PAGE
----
The sight of the Prime Minister giggling with his millionaire pals in Parliament while announcing sweeping cuts on the poor, is surely the final indicator that we are governed by a bunch of toffs who have no respect for any of us. It is time to look for heroes who have cocked a snook at the establishment, and can inspire us to do the same, and literature is where they can be found.
Here are just five who can inspire a new generation of malcontents.
Frank Owen from The Ragged Trousered Philanthropists
First up is Frank Owen the main character in Robert Tressell’s classic The Ragged Trousered Philanthropists first published in 1914, three years after the author’s death. Owen, like Tressell himself, was a painter and decorator slaving away and just about surviving on his meagre income. He was possibly the first working class hero to appear in literature whose beliefs were tied to a political questioning of the existing system. He considered his workmates to be philanthropists because of the way they worked for next nothing to ensure their bosses stayed rich.
Owen believes that the capitalist system is the real source of the poverty he sees all around him, and he rejects reformism as the answer saying, “It's no good tinkering at it. Everything about it is wrong and there's nothing about it that's right. There's only one thing to be done with it and that is to smash it up and have a different system altogether.” In vain he tries to convince his fellow workers of the correctness of his views, and much of the book consists of conversations between Owen and the others, which frequently lead to Owen being jeered and mocked.
Today, the book continues to be sell well with over a million copies being sold in more than one hundred printings and at least six languages, and Owen’s critique of the system still hits home and will continue to be relevant as long as the system remains in place that sees our leaders to mock us while making us poorer.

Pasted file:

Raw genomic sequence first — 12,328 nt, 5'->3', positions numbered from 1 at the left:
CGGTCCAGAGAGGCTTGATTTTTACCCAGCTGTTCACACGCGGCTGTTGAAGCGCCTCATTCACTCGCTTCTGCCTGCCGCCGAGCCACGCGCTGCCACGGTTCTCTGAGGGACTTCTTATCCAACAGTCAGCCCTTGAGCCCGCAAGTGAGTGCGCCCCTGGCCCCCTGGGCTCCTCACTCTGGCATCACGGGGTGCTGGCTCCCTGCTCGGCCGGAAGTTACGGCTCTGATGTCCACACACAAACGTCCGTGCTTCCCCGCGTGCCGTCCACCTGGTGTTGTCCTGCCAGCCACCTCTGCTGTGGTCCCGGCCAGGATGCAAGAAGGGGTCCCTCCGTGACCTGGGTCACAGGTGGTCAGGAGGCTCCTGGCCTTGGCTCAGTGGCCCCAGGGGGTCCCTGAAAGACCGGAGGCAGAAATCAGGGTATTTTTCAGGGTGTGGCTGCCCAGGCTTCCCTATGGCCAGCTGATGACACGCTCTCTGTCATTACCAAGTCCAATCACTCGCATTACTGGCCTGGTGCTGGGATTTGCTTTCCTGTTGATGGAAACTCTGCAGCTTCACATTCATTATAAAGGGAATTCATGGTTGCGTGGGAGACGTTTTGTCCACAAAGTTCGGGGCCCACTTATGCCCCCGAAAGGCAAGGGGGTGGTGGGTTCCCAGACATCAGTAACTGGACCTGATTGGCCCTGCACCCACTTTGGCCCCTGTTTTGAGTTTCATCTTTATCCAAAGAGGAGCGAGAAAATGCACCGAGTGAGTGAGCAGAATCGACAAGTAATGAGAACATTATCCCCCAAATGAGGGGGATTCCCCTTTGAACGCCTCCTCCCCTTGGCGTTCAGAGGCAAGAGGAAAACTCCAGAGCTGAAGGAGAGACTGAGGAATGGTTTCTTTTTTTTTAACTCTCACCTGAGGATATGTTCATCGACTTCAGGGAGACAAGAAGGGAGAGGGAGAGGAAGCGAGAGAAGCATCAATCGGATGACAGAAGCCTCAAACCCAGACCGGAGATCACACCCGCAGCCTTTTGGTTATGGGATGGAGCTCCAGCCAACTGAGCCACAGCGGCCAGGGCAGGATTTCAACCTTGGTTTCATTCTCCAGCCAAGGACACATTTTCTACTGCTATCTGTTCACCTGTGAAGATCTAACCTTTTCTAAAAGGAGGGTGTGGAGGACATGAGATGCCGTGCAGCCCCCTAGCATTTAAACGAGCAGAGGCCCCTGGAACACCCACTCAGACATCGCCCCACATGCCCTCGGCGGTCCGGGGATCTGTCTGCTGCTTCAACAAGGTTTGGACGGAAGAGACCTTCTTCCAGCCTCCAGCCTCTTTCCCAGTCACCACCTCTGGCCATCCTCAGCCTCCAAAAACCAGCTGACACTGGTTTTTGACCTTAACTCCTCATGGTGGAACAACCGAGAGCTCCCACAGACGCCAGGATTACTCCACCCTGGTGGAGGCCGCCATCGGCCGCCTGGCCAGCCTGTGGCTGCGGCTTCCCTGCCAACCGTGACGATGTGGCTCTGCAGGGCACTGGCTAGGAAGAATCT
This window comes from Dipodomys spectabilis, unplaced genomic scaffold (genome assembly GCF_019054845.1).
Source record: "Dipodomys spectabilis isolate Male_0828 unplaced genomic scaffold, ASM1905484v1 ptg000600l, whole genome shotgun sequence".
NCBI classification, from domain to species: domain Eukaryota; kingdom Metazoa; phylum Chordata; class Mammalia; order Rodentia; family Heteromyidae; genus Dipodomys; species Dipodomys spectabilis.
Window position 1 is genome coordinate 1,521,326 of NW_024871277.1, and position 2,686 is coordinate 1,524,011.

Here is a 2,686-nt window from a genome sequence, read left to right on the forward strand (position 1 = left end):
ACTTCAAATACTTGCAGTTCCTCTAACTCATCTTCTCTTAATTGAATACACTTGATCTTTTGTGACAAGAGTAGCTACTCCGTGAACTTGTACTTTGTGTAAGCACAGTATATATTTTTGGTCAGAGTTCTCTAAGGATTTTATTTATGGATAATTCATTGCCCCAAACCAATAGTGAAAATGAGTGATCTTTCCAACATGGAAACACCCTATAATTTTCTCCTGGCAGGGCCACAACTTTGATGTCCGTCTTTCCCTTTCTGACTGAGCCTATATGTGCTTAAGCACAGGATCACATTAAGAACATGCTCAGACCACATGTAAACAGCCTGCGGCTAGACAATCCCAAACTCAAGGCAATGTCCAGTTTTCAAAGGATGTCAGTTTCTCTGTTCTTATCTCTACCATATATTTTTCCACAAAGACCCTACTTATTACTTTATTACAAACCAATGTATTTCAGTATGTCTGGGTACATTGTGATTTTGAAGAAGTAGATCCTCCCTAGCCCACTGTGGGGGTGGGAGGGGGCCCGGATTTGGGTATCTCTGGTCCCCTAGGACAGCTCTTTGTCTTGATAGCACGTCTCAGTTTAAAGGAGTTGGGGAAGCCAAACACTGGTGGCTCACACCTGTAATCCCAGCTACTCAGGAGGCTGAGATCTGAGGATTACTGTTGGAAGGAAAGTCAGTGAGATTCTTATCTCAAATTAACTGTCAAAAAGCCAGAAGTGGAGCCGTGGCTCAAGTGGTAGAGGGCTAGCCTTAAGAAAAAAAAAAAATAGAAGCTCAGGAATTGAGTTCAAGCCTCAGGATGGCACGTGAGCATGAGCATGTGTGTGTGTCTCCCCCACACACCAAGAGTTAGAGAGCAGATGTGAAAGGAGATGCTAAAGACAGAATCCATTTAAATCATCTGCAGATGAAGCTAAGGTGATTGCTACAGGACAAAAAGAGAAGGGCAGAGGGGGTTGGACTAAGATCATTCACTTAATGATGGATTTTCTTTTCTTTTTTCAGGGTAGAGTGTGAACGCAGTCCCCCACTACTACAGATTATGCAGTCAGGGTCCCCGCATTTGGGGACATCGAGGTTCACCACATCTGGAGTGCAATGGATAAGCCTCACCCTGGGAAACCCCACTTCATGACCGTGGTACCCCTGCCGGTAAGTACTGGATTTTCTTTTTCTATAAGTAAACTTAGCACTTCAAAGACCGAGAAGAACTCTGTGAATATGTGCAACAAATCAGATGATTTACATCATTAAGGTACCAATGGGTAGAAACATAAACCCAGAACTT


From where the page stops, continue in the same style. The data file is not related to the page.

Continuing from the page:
Arthur Seaton From Saturday Night Sunday Morning
Saturday Night Sunday Morning by Alan Sillitoe is considered by many to be the first accurate reflection of working class life in England just after the Second World War written by someone from that class themselves. It was made into a film that was considered to be a masterpiece of the British new wave cinema of the 1960s. The hero Arthur Seaton is one of a new breed of workers who has a bit of spare cash to spend. In a rejection of the prevailing class prejudices of the time he rejects the conventional deference of the worker to the boss and loyalty to the workplace, knowing he’s better and bigger than that. Similarly he also knows that the conventionalities of the working class will tie him down, he describes his parents as “dead from the neck up.”
He knows there’s more to life than that offered by the traditional avenue of work, marriage, and children, but he rejects the traditional alternatives of politics and trade unions on offer, viewing his union steward as “that big-bellied union ponce [who will] ask us not to muck things up”, although as an act of rebellion he does vote communist at an election with his dad’s voting card, simply because they’re not like the rest. Instead his idea of escape is an individualistic nihilism revolving around insolence to his so-called betters, spending his money, and womanising. His only aim, in his own words, is being "out for a good time. All the rest is propaganda.”
Eventually pressures put upon him sees him agreeing to settle down with his girlfriend Doreen, but you know he won’t lose his rebellious spirit. At the end of the film version of the book Arthur is seen casting a stone at the buildings going up on the new estate where Doreen wants to settle down. This shot shows that the fight against conforming to a prejudiced class system and accepting mundanity has not left Arthur yet.
Josef Svejk From The Good Soldier Svejk